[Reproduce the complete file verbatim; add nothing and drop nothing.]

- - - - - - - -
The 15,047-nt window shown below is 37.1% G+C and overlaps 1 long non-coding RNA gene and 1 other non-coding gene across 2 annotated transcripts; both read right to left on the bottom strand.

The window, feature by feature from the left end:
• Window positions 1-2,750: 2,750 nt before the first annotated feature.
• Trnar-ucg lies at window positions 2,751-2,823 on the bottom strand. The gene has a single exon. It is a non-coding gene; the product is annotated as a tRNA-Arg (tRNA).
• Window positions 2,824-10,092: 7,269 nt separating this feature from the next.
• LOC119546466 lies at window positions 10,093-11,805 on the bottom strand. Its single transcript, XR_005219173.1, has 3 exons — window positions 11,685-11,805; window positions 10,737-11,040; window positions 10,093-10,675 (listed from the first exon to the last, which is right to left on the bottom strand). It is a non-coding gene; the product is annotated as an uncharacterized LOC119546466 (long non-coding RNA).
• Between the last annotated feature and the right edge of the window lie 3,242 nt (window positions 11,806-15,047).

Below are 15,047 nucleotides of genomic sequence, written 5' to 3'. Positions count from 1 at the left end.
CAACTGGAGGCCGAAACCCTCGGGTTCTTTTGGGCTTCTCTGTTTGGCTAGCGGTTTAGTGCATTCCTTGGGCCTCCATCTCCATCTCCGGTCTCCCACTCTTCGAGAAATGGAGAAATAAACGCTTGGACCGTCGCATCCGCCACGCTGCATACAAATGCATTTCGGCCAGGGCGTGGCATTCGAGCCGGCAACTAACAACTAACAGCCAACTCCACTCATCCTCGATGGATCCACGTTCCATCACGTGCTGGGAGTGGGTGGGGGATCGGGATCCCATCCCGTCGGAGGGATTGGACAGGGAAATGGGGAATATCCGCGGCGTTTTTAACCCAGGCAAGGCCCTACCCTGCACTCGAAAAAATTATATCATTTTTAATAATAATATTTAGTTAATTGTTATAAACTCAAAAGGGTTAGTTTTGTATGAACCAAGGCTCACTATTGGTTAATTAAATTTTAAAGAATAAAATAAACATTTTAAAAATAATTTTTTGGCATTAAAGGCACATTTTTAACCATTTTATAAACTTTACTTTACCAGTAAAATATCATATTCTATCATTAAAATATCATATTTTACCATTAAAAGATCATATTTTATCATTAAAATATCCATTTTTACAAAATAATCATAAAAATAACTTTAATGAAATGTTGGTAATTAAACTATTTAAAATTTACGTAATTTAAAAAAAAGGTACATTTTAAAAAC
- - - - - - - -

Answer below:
The 15,047-nt window shown below is 37.1% G+C and overlaps 1 long non-coding RNA gene and 1 other non-coding gene across 2 annotated transcripts; both read right to left on the bottom strand.

The window, feature by feature from the left end:
• Window positions 1-2,750: 2,750 nt before the first annotated feature.
• Trnar-ucg lies at window positions 2,751-2,823 on the bottom strand. The gene has a single exon. It is a non-coding gene; the product is annotated as a tRNA-Arg (tRNA).
• Window positions 2,824-10,092: 7,269 nt separating this feature from the next.
• LOC119546466 lies at window positions 10,093-11,805 on the bottom strand. Its single transcript, XR_005219173.1, has 3 exons — window positions 11,685-11,805; window positions 10,737-11,040; window positions 10,093-10,675 (listed from the first exon to the last, which is right to left on the bottom strand). It is a non-coding gene; the product is annotated as an uncharacterized LOC119546466 (long non-coding RNA).
• Between the last annotated feature and the right edge of the window lie 3,242 nt (window positions 11,806-15,047).

Below are 15,047 nucleotides of genomic sequence, written 5' to 3'. Positions count from 1 at the left end.
CAACTGGAGGCCGAAACCCTCGGGTTCTTTTGGGCTTCTCTGTTTGGCTAGCGGTTTAGTGCATTCCTTGGGCCTCCATCTCCATCTCCGGTCTCCCACTCTTCGAGAAATGGAGAAATAAACGCTTGGACCGTCGCATCCGCCACGCTGCATACAAATGCATTTCGGCCAGGGCGTGGCATTCGAGCCGGCAACTAACAACTAACAGCCAACTCCACTCATCCTCGATGGATCCACGTTCCATCACGTGCTGGGAGTGGGTGGGGGATCGGGATCCCATCCCGTCGGAGGGATTGGACAGGGAAATGGGGAATATCCGCGGCGTTTTTAACCCAGGCAAGGCCCTACCCTGCACTCGAAAAAATTATATCATTTTTAATAATAATATTTAGTTAATTGTTATAAACTCAAAAGGGTTAGTTTTGTATGAACCAAGGCTCACTATTGGTTAATTAAATTTTAAAGAATAAAATAAACATTTTAAAAATAATTTTTTGGCATTAAAGGCACATTTTTAACCATTTTATAAACTTTACTTTACCAGTAAAATATCATATTCTATCATTAAAATATCATATTTTACCATTAAAAGATCATATTTTATCATTAAAATATCCATTTTTACAAAATAATCATAAAAATAACTTTAATGAAATGTTGGTAATTAAACTATTTAAAATTTACGTAATTTAAAAAAAAGGTACATTTTAAAAAC